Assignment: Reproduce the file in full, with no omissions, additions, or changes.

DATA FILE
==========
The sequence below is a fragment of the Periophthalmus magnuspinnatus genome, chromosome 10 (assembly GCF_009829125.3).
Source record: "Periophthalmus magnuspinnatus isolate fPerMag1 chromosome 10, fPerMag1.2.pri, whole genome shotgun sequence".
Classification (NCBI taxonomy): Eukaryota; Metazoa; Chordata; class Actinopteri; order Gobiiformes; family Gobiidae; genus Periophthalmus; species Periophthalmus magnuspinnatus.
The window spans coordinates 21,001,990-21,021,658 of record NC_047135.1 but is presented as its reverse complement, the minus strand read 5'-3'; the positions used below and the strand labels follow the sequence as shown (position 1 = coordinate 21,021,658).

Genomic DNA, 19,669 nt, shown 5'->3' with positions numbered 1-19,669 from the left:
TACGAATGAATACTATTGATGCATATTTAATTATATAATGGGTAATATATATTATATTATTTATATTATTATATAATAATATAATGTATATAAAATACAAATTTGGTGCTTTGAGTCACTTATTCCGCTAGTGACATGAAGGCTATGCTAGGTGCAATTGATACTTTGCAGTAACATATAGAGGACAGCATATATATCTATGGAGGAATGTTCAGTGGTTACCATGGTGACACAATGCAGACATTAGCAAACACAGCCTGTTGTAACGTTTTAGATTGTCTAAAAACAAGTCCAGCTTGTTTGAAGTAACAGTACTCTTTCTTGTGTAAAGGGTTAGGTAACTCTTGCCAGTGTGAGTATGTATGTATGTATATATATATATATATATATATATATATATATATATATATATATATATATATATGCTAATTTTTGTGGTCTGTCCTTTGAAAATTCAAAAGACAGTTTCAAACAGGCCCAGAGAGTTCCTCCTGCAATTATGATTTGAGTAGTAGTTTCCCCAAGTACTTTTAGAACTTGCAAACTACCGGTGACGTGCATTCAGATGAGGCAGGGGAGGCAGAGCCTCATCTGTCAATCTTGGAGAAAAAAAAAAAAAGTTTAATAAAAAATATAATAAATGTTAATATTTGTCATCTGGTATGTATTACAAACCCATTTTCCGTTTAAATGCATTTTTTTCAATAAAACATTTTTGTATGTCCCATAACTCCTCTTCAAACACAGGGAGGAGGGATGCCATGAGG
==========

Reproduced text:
The sequence below is a fragment of the Periophthalmus magnuspinnatus genome, chromosome 10 (assembly GCF_009829125.3).
Source record: "Periophthalmus magnuspinnatus isolate fPerMag1 chromosome 10, fPerMag1.2.pri, whole genome shotgun sequence".
Classification (NCBI taxonomy): Eukaryota; Metazoa; Chordata; class Actinopteri; order Gobiiformes; family Gobiidae; genus Periophthalmus; species Periophthalmus magnuspinnatus.
The window spans coordinates 21,001,990-21,021,658 of record NC_047135.1 but is presented as its reverse complement, the minus strand read 5'-3'; the positions used below and the strand labels follow the sequence as shown (position 1 = coordinate 21,021,658).

Genomic DNA, 19,669 nt, shown 5'->3' with positions numbered 1-19,669 from the left:
TACGAATGAATACTATTGATGCATATTTAATTATATAATGGGTAATATATATTATATTATTTATATTATTATATAATAATATAATGTATATAAAATACAAATTTGGTGCTTTGAGTCACTTATTCCGCTAGTGACATGAAGGCTATGCTAGGTGCAATTGATACTTTGCAGTAACATATAGAGGACAGCATATATATCTATGGAGGAATGTTCAGTGGTTACCATGGTGACACAATGCAGACATTAGCAAACACAGCCTGTTGTAACGTTTTAGATTGTCTAAAAACAAGTCCAGCTTGTTTGAAGTAACAGTACTCTTTCTTGTGTAAAGGGTTAGGTAACTCTTGCCAGTGTGAGTATGTATGTATGTATATATATATATATATATATATATATATATATATATATATATATATATATATATGCTAATTTTTGTGGTCTGTCCTTTGAAAATTCAAAAGACAGTTTCAAACAGGCCCAGAGAGTTCCTCCTGCAATTATGATTTGAGTAGTAGTTTCCCCAAGTACTTTTAGAACTTGCAAACTACCGGTGACGTGCATTCAGATGAGGCAGGGGAGGCAGAGCCTCATCTGTCAATCTTGGAGAAAAAAAAAAAAAGTTTAATAAAAAATATAATAAATGTTAATATTTGTCATCTGGTATGTATTACAAACCCATTTTCCGTTTAAATGCATTTTTTTCAATAAAACATTTTTGTATGTCCCATAACTCCTCTTCAAACACAGGGAGGAGGGATGCCATGAGG